As we will discuss, this enforcement action involves several typical allegations by the government, including an alleged failure to file required SARs, prior regulatory problems, and insufficient AML compliance staffing and funding.

Continue Reading  FinCEN Issues $15 Million Dollar Civil Penalty Against Shinhan Bank America for Alleged Failure to Implement and Maintain Effective AML Compliance Program

On July 31, 2023, the United States Securities and Exchange Commission (“SEC”) published an alert outlining deficiencies the Division of Examinations has observed in broker-dealers’ (“BD”) compliance with anti-money laundering (“AML”) and countering terrorism financing (“CTF”) requirements.  While the alert addresses overarching compliance requirements for BDs, it focuses on deficiencies the Division of Examinations has observed with regard to independent testing of BDs’ AML programs, personnel training and identification and verification of customers and their beneficial owners.

The alert makes two over-arching observations.  First, BDs “did not appear to devote sufficient resources, including staffing, to AML compliance given the volume and risks of their business.”  Second, the “effectiveness of policies, procedures, and internal controls was reduced when firms did not implement those measures consistently.”  Emphasizing the key elements of an adequate AML program BDs must implement, the Alert then shifts its focus to independent testing and training and customer identification and customer due diligence.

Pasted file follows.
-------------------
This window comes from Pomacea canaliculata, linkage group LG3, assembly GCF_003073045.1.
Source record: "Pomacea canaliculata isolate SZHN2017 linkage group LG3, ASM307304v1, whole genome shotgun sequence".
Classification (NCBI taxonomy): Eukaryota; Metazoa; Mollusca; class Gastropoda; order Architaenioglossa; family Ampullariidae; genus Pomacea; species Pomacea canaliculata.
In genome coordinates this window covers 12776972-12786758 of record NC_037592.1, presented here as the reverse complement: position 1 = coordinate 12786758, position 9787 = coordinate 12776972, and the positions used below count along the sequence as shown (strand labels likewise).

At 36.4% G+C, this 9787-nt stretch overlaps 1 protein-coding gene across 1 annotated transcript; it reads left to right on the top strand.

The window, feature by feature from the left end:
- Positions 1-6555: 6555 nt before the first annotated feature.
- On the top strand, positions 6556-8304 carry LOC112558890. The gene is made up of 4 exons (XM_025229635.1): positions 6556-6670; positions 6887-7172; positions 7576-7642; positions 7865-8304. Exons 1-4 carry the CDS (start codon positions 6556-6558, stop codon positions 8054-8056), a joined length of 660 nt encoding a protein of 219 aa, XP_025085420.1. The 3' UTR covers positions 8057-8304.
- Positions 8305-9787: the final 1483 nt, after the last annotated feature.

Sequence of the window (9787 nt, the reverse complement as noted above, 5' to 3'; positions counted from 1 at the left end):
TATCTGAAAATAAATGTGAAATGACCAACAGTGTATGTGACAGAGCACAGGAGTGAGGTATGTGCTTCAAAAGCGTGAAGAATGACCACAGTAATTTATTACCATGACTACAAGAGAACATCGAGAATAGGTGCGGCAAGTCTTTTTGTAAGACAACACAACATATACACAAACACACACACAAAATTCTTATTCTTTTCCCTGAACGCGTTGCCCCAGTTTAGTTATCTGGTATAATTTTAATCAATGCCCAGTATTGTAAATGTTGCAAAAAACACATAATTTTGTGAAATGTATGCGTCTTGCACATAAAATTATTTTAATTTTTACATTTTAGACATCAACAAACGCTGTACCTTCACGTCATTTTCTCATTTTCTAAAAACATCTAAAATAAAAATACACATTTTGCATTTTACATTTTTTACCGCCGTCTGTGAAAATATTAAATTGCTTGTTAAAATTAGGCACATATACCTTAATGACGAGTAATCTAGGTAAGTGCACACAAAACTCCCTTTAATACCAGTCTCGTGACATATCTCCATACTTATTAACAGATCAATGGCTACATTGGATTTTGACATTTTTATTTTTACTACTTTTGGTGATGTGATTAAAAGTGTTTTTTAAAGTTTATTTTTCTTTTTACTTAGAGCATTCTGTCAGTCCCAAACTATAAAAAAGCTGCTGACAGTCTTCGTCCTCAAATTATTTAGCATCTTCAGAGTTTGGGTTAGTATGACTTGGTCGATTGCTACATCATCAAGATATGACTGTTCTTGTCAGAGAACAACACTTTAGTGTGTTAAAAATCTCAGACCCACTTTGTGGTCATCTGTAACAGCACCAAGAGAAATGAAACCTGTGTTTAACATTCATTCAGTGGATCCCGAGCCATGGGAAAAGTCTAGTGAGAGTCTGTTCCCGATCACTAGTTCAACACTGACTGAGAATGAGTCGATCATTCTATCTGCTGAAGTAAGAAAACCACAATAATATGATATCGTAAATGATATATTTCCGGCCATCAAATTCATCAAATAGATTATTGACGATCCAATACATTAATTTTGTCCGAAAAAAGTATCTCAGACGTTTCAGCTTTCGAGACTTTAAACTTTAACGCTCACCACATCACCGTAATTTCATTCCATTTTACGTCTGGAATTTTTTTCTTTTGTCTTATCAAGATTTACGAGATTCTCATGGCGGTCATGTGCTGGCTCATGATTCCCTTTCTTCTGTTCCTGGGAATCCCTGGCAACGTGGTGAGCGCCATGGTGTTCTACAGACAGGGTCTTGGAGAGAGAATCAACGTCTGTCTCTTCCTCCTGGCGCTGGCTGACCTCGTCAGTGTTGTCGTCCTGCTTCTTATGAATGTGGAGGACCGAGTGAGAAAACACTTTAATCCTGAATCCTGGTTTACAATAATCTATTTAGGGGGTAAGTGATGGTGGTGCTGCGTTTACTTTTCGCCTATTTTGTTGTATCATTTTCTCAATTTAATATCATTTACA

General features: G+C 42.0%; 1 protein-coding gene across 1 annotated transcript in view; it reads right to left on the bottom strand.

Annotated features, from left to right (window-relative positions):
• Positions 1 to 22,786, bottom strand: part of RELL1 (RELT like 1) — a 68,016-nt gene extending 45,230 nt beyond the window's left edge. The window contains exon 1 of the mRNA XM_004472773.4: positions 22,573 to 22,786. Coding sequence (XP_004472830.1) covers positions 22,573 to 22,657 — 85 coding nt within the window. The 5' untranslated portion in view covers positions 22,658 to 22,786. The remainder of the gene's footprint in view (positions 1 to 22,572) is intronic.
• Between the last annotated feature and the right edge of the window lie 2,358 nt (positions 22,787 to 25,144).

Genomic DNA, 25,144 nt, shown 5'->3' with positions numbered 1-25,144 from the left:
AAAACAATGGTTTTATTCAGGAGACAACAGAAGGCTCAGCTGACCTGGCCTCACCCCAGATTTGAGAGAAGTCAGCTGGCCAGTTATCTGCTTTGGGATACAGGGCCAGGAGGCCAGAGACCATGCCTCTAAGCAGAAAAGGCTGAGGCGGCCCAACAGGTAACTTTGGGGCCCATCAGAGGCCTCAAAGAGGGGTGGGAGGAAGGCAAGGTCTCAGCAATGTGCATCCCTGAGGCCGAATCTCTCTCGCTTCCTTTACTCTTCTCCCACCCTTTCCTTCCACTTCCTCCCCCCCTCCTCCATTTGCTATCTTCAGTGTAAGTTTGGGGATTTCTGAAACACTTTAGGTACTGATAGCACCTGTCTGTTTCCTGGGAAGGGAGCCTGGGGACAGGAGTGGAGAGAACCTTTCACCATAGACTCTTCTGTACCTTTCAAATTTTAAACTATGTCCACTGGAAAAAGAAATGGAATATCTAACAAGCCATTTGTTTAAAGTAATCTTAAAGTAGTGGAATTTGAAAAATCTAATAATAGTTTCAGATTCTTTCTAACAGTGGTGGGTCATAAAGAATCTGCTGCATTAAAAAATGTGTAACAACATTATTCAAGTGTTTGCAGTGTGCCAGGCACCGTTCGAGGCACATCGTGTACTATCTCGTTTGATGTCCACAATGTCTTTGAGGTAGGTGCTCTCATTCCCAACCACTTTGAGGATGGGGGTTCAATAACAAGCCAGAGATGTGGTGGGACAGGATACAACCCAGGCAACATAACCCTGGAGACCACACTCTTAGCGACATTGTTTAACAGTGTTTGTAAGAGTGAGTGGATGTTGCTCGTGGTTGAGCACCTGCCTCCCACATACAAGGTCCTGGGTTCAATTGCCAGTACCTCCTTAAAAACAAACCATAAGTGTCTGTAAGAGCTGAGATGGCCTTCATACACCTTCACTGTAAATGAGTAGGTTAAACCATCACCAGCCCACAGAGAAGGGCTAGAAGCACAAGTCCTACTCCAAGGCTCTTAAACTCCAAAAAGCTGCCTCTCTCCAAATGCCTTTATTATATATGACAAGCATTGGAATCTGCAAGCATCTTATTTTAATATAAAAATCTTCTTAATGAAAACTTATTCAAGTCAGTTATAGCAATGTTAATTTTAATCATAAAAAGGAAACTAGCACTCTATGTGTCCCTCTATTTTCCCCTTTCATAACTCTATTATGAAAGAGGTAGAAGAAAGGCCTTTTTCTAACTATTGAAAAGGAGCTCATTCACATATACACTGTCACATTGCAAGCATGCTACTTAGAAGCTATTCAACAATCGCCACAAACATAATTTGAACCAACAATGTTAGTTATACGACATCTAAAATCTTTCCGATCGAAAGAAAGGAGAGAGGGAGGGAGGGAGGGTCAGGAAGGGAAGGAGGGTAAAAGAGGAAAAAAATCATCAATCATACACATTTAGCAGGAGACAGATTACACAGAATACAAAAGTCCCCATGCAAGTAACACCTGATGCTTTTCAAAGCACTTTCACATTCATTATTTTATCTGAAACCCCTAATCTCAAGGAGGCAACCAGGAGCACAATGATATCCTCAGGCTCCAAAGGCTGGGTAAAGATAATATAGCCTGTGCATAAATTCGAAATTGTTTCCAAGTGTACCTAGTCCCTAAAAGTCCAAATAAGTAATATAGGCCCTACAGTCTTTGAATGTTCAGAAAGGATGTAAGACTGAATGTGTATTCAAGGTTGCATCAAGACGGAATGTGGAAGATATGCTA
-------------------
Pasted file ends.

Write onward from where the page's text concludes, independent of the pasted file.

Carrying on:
Continue Reading  SEC Issues Alert Outlining Deficiencies in Broker-Dealers’ AML Compliance

In an unusual move, Laura Akahoshi, former Rabobank (the “Bank”) Chief Compliance Officer (“CCO”), filed on July 6, 2023 an opposition to the Office of the Comptroller of the Currency’s (“OCC”) dismissal of its own administrative enforcement proceeding against her.  Akahoshi filed her petition in the U.S. Ninth Circuit Court of Appeals, arguing in part that the Administrative Procedures Act and 18 U.S.C. § 1818 provide the court with jurisdiction to review the OCC’s dismissal.

The OCC’s initial enforcement proceeding stemmed from allegations that Akahoshi participated in an effort to withhold information from an OCC examiner in connection with an examination of the Bank’s Bank Secrecy Act (“BSA”)/Anti-Money Laundering (“AML”) program.  Specifically, the OCC alleged that Akahoshi had committed misconduct by failing to provide a report created by a third-party consulting firm regarding the adequacy of the Bank’s BSA/AML program.

The case against Akahoshi was one of several administrative enforcement actions that the OCC pursued after Rabobank NA agreed in February 2018 to pay more than $360 million in AML-related settlements reached with the U.S. Department of Justice (“DOJ”) and the OCC. As we previously blogged, the Bank’s former general counsel Daniel Weiss entered into a 2019 Consent Order in which he agreed to be barred from the banking industry and to pay a $50,000 fine.  Many of the allegations contained within the Notice of Charges against Akahoshi mirrored those contained within the Notice of Charges against Weiss.